The editor of the Richmond Daily Dispatch, predictably, isn’t too happy about the Emancipation Proclamation. There’s also a certain element of “I told you so” in there. Southern radicals had insisted that the Republicans would abolish slavery, and here they were doing it. In the eyes of the South, the war had always been an “abolition contest”. If you don’t think the war was about slavery, read what they were saying in the capital of the Confederacy.
The Yankee Government has at last laid aside all disguise. Lincoln openly proclaims the abolition of slavery throughout the entire South, wherever a slave is held. The time for issuing this proclamation has been singularly well chosen. It is when the discharge of Pope’s last officer has left our Government, for the present, entirely without the means of retaliation. It is singularly consistent with the behavior of Lincoln when Pope’s infamous proclamation was issued. That document was not sent forth until Lincoln had assured himself that the cartel either had been or would be signed.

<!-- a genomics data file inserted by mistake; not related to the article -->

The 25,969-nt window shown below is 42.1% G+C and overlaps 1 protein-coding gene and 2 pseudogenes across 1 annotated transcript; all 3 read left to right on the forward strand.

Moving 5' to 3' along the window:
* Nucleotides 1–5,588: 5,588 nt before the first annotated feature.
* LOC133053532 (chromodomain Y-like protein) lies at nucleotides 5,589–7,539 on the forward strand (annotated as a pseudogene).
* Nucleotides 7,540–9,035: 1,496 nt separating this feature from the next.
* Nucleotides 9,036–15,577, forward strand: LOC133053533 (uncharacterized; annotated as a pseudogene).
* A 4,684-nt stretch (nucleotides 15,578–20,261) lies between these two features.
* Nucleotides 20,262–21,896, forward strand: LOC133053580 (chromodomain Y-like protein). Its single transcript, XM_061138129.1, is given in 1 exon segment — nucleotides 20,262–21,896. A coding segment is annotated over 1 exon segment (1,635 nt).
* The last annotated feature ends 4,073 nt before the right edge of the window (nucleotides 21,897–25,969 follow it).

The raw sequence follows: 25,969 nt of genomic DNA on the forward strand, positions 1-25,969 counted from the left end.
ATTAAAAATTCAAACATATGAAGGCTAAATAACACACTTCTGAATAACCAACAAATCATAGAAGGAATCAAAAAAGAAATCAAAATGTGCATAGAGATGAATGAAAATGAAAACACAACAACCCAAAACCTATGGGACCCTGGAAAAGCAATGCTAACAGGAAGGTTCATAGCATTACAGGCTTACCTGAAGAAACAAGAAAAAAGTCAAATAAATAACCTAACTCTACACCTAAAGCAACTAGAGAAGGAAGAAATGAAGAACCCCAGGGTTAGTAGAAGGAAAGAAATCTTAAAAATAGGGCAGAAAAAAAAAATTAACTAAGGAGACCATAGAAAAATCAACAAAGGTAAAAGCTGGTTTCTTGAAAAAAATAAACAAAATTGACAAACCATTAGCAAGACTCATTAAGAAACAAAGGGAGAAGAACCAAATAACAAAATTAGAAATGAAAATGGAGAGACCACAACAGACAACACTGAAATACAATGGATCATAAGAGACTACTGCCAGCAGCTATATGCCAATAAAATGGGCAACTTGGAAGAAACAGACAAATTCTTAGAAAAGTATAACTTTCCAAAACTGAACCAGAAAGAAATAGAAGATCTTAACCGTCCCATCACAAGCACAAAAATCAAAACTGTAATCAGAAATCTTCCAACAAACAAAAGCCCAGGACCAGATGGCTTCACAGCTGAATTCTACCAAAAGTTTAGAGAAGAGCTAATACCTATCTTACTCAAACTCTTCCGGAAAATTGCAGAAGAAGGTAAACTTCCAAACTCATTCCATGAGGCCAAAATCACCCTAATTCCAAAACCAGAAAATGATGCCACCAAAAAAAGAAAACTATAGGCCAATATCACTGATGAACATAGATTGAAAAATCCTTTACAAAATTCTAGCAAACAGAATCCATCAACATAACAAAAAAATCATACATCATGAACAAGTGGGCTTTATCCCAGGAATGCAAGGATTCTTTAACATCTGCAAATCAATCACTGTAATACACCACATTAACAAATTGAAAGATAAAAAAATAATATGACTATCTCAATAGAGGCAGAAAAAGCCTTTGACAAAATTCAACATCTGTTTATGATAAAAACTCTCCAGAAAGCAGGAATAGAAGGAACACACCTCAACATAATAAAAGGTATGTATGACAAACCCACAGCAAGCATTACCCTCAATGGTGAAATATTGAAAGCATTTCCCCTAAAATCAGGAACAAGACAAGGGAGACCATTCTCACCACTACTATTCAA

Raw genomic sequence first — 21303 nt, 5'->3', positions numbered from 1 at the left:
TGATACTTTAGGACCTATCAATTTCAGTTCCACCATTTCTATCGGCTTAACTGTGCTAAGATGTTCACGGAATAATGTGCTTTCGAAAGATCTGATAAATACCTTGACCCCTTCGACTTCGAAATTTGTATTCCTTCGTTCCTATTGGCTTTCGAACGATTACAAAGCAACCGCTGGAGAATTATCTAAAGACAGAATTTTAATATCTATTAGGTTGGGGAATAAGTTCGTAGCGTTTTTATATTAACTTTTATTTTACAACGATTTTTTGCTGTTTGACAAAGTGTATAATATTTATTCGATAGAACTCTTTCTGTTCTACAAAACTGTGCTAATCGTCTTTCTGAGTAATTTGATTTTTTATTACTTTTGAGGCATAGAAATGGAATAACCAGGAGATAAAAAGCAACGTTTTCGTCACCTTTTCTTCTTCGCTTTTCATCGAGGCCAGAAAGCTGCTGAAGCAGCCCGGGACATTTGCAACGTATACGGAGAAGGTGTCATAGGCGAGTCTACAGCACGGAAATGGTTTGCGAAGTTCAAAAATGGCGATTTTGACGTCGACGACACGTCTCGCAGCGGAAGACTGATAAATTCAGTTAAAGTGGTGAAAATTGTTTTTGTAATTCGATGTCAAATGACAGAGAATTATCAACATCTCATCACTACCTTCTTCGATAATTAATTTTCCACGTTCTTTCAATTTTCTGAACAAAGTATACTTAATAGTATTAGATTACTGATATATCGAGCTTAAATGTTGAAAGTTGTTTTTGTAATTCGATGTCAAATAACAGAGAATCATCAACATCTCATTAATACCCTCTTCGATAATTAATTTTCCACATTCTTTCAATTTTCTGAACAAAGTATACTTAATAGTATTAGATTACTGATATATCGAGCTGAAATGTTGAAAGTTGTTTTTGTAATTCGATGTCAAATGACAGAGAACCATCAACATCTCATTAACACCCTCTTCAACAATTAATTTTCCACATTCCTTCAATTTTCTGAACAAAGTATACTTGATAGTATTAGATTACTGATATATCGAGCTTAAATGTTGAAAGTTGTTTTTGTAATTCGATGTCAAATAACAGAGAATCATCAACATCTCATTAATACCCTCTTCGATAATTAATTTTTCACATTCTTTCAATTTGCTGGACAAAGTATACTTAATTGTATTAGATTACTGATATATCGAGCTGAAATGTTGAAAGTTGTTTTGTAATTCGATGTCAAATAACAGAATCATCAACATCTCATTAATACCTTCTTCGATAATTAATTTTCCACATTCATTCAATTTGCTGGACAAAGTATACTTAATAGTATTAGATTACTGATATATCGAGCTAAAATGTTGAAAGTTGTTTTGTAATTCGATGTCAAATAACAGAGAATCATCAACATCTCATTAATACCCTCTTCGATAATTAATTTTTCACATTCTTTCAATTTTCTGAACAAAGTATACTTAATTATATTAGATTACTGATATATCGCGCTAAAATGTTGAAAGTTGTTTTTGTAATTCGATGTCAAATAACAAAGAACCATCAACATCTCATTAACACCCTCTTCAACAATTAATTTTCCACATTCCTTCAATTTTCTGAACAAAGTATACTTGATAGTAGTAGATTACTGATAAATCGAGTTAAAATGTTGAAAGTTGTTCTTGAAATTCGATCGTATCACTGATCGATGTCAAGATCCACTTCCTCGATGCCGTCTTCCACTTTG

For the proclamation itself, it does not in the least alter the character of the war. It has been an abolition contest from the beginning, and is no more an abolition contest now than it was at first. The Yankees have stolen and set free all the negroes who were willing to go, wherever their soldiers have had possession of the country. It is best for us, indeed, that the mask should be entirely laid aside, since our people, no longer deluded into the belief that their slave property will be respected, will be careful hereafter to remove it beyond the reach of danger.–This document is merely curious, from the clear demonstration which it affords, of the entire possession which the abolition party has taken of the Federal Government, and the utter prostration of the last remnant of what used with so much unction to be termed by the canting knaves of New England”the bulwark of our liberties” –we mean that ridiculous old Constitution of the United States, which no party ever paid any attention to when they were strong enough to disregard it, and from which no party too weak to justify its position with the sword ever received the slightest protection.
That the whole North will acquiesce in this last kick at the expiring Constitution, cannot be doubted. Experience has proved that we have nothing to hope from any party in that quarter. Eager as they may be to cut each others throats, they are still more eager to cut ours, and to that pious work, we may be assured, they will devote themselves with all their energy. They are already calling for a million more of men, and the probability is that they will have them long before Christmas. We must make up our minds to meet these men, and to beat them, as we both can and will if they come here.